Gary Pageau 25:09
There's a lot that goes into that pricing too, right? Where it's, you know, where they pay a premium for better quality or for better experience versus, you know, I just want to cheap and printed at my local drugstore. So you have to be able to address all of those different aspects. Oh, ShootProof has also been in the news recently about a recent story that was coming about regarding a studio called Glosser images that had left some customers and photographers hanging, were they a ShootProof customer and you came to the rescue? What was the story there?
Rachel LaCour Niesen 25:44
Yes. So Glasser Images is our was and still is a ShootProof customer, and has been delivering images through ShootProofgalleries for many years. So when we heard about the situation like many others did in the news, of course, it not only piqued our interest because it's one of our customers but also just more holistically, it seemed like a great opportunity for us to step in as a company that has built-in scalability, operational support, and ultimately a responsibility to be a good steward of memories. So we were able to get in touch with you know, the owner of Glasser, Glasser Images, and help work through a potential solution. Now, again, it's a solution that will deliver value to many, many customers and of course, help preserve those family memories. It won't solve for all of the struggles the families are facing. But it's certainly to us an example of putting our mission into practice and support families and an ongoing access and ongoing access to their memories, we want to ensure that the consumers have uninterrupted access to their memories and that the photographer's also understand that ShootProof is when we see other photographers in moments of challenge or hardship. We want to be able to collaborate our support when we can.
Gary Pageau 27:07
So let me see I understand the situation because this is one of those things where it's got a lot of mainstream coverage, but it's been kind of all over the place. Glasser Images is based in Bismarck, North Dakota, and they basically shut the doors is what the media is saying. And as a result, there's hundreds of customers who have been left with no access to their images and whatnot. So you're basically stepping in to provide a continuum of that service. Is that correct?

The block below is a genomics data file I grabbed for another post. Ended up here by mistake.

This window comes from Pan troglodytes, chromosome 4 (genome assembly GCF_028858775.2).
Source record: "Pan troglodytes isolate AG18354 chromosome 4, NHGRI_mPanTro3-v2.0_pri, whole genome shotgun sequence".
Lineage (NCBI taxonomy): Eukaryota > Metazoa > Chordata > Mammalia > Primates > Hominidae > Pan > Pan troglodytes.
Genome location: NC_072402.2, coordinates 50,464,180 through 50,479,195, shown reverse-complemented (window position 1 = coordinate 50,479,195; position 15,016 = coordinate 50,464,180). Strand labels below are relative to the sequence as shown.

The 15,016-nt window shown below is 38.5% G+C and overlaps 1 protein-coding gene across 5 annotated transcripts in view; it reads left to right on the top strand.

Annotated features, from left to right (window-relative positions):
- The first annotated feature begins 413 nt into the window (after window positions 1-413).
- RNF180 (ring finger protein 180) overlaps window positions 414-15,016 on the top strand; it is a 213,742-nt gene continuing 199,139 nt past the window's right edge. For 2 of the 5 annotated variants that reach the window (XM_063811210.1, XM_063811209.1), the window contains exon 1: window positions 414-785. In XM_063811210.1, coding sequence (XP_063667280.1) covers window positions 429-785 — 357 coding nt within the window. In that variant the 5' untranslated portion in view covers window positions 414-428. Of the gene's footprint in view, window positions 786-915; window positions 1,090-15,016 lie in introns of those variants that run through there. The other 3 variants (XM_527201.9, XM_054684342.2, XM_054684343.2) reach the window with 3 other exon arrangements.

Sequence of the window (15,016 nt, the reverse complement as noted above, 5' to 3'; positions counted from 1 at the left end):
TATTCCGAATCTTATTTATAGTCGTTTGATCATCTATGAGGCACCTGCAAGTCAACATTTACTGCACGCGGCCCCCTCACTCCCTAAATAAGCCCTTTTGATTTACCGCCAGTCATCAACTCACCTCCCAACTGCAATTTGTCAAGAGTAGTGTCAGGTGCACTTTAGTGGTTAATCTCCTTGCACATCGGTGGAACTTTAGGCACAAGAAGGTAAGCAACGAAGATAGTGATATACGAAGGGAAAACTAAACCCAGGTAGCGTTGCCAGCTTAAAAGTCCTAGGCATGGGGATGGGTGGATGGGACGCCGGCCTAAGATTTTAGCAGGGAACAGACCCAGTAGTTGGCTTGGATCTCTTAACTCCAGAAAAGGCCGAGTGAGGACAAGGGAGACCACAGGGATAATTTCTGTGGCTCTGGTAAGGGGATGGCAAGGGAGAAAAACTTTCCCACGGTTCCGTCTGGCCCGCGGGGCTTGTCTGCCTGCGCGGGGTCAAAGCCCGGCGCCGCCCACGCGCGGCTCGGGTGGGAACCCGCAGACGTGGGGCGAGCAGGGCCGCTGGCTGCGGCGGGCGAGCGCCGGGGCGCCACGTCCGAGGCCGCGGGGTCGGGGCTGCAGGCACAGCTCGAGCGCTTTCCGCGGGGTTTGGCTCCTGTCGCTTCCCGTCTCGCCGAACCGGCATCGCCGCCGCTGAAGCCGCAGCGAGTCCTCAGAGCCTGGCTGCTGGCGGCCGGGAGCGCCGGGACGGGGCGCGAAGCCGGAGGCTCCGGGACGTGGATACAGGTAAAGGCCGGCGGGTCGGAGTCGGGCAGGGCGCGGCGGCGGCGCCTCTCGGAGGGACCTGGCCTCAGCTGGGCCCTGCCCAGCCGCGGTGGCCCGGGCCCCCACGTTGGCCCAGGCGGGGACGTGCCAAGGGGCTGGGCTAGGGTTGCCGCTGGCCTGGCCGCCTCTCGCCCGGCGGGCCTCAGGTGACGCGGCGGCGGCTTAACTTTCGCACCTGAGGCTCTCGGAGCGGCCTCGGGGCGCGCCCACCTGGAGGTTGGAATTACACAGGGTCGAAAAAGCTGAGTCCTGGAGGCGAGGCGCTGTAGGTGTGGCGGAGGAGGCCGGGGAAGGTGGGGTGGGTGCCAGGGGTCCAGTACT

Rachel LaCour Niesen 27:34
Yes. So our intent, and our ability here is to actually step in and offering free access to Glasser Images clients to their important photos and giving them access to their galleries following the closure and the shuttering of the business. So we know primarily, we're going to be able to continue delivering images, we're possible to the effect of clients through our galleries. So in some cases, there may be exceptions to that, depending on the situation and where the images live or do not live. But it's really, to us a chance for us to use our corporate giving program, which is called galleries for good to provide that hosting and download access to impacted clients for free for one year. Well, that
Gary Pageau 28:26
was actually my next question was foregrounds slash ShootProof does have a corporate program for supporting photographers, correct? Yeah, so it tells me a little bit about that, because that was like my next thing on the list. So
Rachel LaCour Niesen 28:42
So Galleries for Good is our corporate giving program that we created to empower both individuals and nonprofits with free online photo galleries. So there are two types of beneficiaries. One is qualifying nonprofit organizations, that you should prove power galleries to raise awareness about their work they're doing, and also potentially use our galleries as part of their fundraising efforts. The second kind of beneficiary is qualifying individuals and families. In some cases, that could be photographers, in some cases, like Glosser images, it's families that continue to have access to their memories after a professional photographer has closed their business for a variety of reasons. And our mission with it really, is to be good stewards of those memories and ensure that they are not lost or not essentially lost in the cloud even so in the cases of nonprofits, we have one pretty prominent nonprofit in the photo industry called Now I lay me down to sleep that has used she proved through our galleries for good program to deliver images to families who have faced the loss of a child, right there are quite a few nonprofits, not only the photo industry but outside of it, that are using galleries for good as a way to drive awareness of their programs